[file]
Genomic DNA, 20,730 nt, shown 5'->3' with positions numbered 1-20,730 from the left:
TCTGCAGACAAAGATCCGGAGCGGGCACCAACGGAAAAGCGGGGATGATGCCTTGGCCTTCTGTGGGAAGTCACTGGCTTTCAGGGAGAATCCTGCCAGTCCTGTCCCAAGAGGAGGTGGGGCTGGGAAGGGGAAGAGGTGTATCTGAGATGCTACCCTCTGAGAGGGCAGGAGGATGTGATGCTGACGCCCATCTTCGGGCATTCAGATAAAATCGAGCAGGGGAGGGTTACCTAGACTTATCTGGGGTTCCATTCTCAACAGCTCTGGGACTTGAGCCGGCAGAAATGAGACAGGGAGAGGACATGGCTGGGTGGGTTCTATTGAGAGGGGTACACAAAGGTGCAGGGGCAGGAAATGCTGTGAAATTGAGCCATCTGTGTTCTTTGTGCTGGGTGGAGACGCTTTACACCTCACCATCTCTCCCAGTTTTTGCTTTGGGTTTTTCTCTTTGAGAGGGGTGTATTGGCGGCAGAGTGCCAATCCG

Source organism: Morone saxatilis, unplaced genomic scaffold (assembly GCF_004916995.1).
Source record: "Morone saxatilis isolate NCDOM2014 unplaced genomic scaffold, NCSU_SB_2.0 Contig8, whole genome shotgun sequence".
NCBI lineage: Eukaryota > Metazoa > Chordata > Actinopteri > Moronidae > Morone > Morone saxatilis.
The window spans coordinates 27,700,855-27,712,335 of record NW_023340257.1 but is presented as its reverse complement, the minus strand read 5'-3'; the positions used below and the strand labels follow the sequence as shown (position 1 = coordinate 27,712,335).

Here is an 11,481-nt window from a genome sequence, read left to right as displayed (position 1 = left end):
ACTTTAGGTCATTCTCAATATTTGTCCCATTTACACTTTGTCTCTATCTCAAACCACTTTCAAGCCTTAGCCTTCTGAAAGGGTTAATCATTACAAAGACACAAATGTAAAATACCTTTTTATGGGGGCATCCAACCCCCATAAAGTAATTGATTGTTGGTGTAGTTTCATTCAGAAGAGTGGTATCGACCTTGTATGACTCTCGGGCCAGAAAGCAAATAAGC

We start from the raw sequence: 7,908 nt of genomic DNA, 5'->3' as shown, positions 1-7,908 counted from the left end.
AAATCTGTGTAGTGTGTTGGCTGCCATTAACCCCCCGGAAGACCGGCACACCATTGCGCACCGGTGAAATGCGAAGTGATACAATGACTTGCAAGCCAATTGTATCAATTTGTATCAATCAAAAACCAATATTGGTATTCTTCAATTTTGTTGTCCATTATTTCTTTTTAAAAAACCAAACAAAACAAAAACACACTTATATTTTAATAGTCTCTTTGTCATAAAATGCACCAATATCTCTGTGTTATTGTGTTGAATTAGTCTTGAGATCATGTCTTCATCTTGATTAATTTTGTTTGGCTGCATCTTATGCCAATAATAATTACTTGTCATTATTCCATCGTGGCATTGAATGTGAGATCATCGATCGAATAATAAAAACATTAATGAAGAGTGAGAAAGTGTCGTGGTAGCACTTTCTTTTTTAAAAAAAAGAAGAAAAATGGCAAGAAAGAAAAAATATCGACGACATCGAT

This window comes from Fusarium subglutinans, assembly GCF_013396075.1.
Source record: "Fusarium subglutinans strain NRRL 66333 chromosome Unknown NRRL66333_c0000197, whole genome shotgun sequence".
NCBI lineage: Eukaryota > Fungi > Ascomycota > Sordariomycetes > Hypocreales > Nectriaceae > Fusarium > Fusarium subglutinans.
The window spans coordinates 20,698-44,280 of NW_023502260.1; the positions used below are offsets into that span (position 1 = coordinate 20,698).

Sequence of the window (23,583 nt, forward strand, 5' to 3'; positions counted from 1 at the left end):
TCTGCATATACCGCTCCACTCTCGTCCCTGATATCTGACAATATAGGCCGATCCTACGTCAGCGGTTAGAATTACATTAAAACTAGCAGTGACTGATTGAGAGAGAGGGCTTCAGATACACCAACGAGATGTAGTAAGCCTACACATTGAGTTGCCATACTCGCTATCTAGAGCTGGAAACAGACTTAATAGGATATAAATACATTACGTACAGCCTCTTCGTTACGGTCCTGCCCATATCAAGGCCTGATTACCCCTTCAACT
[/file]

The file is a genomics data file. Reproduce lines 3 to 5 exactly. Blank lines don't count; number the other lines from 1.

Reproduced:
Source organism: Morone saxatilis, unplaced genomic scaffold (assembly GCF_004916995.1).
Source record: "Morone saxatilis isolate NCDOM2014 unplaced genomic scaffold, NCSU_SB_2.0 Contig8, whole genome shotgun sequence".
NCBI lineage: Eukaryota > Metazoa > Chordata > Actinopteri > Moronidae > Morone > Morone saxatilis.